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Work injury gives insight to the future

The last few weeks I’ve been living the life I want to lead in retirement. Every day, I get up before everyone else to write and get the mechanism primed for the day ahead. Then, the phone takes my attention for a while before I go into the bedroom to read and fall asleep for the necessary and irreplaceable nap. After that, the day is mine for more reading, walking the dog, and thinking about the next day’s writing.

Being off work due to an on-the-job injury is not fun. The doctor put me in a sling/immobilizer for eight weeks. The bulky device did more than limit my vision of the ground in front of me. It disturbed my rest, limiting how I lie in the bed. Nights were on and off. As a stomach-sleeper, it took quite a few nights before sleep came easily. I slept in fits and starts. I snorted myself awake. My dreams became vivid and memorable—phantasms and surreal bucklings of the space-time continuum.

When I finally settled into decent rest, I was able to meet the day with open eyes and fresh smiles. My morning writing became more satisfying and complete. I’d write on my book manuscript until I had nothing more to say, sometimes up to 2,500 words. Then, I’d set my computer aside and get up from the table and let the thoughts in my head ferment for the next day.

What happened was miraculous. I started this period of work pause with 22,000 words. That represented some several months of work on days off. Even then, I always set to my work with a sense of defeat. My job really takes it out of me. Writing in the evenings, which I should have been doing every night after delivering the mail, was difficult. The 14-mile walk left my head empty as a soap bubble. I’d sit to my writing table and look at the computer screen. Nothing came. And I’m a firm believer that inspiration comes with composition and not before.

But the work injury gave me time to think. Contemplation is the key to my writing. Nothing ever comes without having first rolling around in my head, a puff of matter gathering like molecules into a substantial structure that lived in its own right. My job seems to many people to be a nice walk in the outdoors every day. But it more than that. The mail gives me no time to ruminate, the next address or package always on my mind. There’re a million details, all of which must be attended to do the job efficiently. A hitch in my attention means a skipped package that I must drive off at the end of a relay—time wasted in a job that is counted in minutes and seconds.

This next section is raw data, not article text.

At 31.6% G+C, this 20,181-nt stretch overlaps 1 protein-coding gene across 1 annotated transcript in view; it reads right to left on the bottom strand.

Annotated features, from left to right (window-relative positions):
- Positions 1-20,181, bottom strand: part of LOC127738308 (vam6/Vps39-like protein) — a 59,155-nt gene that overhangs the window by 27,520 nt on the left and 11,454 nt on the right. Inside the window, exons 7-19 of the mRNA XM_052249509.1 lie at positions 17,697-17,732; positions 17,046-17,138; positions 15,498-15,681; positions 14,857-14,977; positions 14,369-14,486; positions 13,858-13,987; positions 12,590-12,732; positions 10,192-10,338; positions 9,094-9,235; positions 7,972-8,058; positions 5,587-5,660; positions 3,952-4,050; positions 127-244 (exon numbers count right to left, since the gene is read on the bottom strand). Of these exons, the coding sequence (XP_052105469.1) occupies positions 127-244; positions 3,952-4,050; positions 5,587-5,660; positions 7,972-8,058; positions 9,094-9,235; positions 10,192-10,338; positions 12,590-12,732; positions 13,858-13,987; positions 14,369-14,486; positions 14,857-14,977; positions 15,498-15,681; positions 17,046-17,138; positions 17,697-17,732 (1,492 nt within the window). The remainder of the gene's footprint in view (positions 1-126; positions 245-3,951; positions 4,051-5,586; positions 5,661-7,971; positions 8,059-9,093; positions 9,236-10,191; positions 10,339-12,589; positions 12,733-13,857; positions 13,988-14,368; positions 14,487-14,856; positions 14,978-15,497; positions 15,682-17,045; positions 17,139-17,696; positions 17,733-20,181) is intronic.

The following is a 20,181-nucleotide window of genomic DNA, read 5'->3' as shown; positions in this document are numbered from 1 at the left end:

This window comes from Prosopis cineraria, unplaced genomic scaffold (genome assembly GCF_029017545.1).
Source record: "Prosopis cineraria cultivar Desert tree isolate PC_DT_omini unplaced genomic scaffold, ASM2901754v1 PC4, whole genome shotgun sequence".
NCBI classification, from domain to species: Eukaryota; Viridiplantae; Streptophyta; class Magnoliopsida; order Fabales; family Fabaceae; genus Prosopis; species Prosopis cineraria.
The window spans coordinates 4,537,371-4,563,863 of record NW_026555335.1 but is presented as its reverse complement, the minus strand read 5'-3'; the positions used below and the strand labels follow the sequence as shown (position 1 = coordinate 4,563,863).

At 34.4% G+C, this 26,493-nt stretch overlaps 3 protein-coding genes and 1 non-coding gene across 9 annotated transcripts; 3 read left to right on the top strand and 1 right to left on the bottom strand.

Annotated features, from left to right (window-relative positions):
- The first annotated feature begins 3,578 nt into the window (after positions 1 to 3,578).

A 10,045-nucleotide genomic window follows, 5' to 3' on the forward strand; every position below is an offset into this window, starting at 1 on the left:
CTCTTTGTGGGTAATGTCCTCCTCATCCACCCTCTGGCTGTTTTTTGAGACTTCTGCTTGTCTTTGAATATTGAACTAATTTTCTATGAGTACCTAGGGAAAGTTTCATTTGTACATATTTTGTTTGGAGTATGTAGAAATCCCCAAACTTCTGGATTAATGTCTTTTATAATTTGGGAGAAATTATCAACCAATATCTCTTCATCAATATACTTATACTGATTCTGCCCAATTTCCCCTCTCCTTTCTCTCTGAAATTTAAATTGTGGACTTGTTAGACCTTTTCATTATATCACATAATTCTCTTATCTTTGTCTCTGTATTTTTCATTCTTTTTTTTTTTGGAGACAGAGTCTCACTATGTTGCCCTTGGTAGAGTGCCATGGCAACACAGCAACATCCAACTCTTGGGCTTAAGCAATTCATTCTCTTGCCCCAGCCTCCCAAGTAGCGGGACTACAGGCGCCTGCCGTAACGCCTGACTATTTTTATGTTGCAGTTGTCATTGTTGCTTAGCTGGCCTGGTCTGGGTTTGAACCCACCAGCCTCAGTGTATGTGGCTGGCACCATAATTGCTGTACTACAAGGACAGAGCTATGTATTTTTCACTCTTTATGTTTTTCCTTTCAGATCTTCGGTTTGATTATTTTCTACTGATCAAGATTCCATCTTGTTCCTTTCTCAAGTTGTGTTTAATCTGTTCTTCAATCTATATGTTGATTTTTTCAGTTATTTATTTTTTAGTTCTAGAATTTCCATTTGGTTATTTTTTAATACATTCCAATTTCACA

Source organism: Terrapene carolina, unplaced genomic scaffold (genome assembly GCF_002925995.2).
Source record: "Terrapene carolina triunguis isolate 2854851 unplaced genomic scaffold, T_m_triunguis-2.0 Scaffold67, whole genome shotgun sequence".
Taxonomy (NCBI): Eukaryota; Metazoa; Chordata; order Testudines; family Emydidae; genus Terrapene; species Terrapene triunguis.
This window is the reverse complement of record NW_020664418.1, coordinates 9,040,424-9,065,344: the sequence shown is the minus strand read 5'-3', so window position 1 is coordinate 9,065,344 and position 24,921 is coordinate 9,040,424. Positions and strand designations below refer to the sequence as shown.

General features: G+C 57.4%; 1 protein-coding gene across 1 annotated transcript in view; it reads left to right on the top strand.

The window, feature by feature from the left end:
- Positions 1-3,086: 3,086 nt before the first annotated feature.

Free of that, my mind wandered and thoughts churned. After a few weeks, I found my manuscript progressing in ways I didn’t think possible when I was slogging along in the cold and rain. I had almost given up the thought of writing the book I’d had in my head for so long. But when the pages began to pile up, one after the other, I gained faith in my project. The stronger my confidence grew, the more pages I completed.

Then, about four and a half weeks into this period of unabridged thought and freedom, I came to end of my story—80,000 words I could feel good about. It was a good moment but one met with a sense of disappointment and depression. What would become of me now? I had fulfilled my obligation to the work. Proofreading a rewriting proved to be easier than I ever would have thought.

Could it be that months and years of thinking of this project allowed me to put down on paper what my manuscript was to become? Probably. As a writer, I find the typing of words on a page the culmination of hours and days of thought. The writing had already begun and I had been writing the piece for all the time I’d been thinking of it. The process still astounds me after all these years. Even this piece, the one you read now, which I sat to not knowing where it was going to go, comes easily, almost without effort. I’ve been writing this essay for weeks.

After the proofing and editing and rewriting, I gave my manuscript over to my readers. They are good people who are friends in the true sense. Their critiques will unsparing. They will not be afraid of confronting me about insipid and vapid passages. They will point out cliches. They will expose where the story deviates into unimportant tangents. They will call me on my bullshit. In short, they will point out where I have become selfish and self-absorbed, and these will be places in the manuscript that I must be more revealing or honest.

These are the best critiques. I do not need people to tell me how well I write. I have spent years getting that part of the writing process down. The manuscript needs readers who will be as cruel and discriminating as those who might one day bet their hard-earned money on what I’ve done and expect it to win.

There is more work. The manuscript is just the beginning of the life of a book. I must forge an elevator speech, synopsis, outline, and market study. Agents and publishers want something they know they can sell long before they read the work. The manuscript will not stand by itself. It needs scaffolding, fair or not, for the business end of the publishing endeavor.

But these will come, as will a good ending and title. I have faith in that. Composition is the hard part. Rewriting is the fun part. The rest is necessary and must be a part of the writer’s acuity in the written word.

So, as I come to the end of my grace period and return to work sometime in the next two weeks or so, I have an injury to thank for setting my future straight. This is how I want to spend my golden years. Writing, thinking, reading. I don’t understand those who continue to work long after they are able to retire. There is too much work for me to do. So much, in fact, that I wonder what the hell I want with a job.

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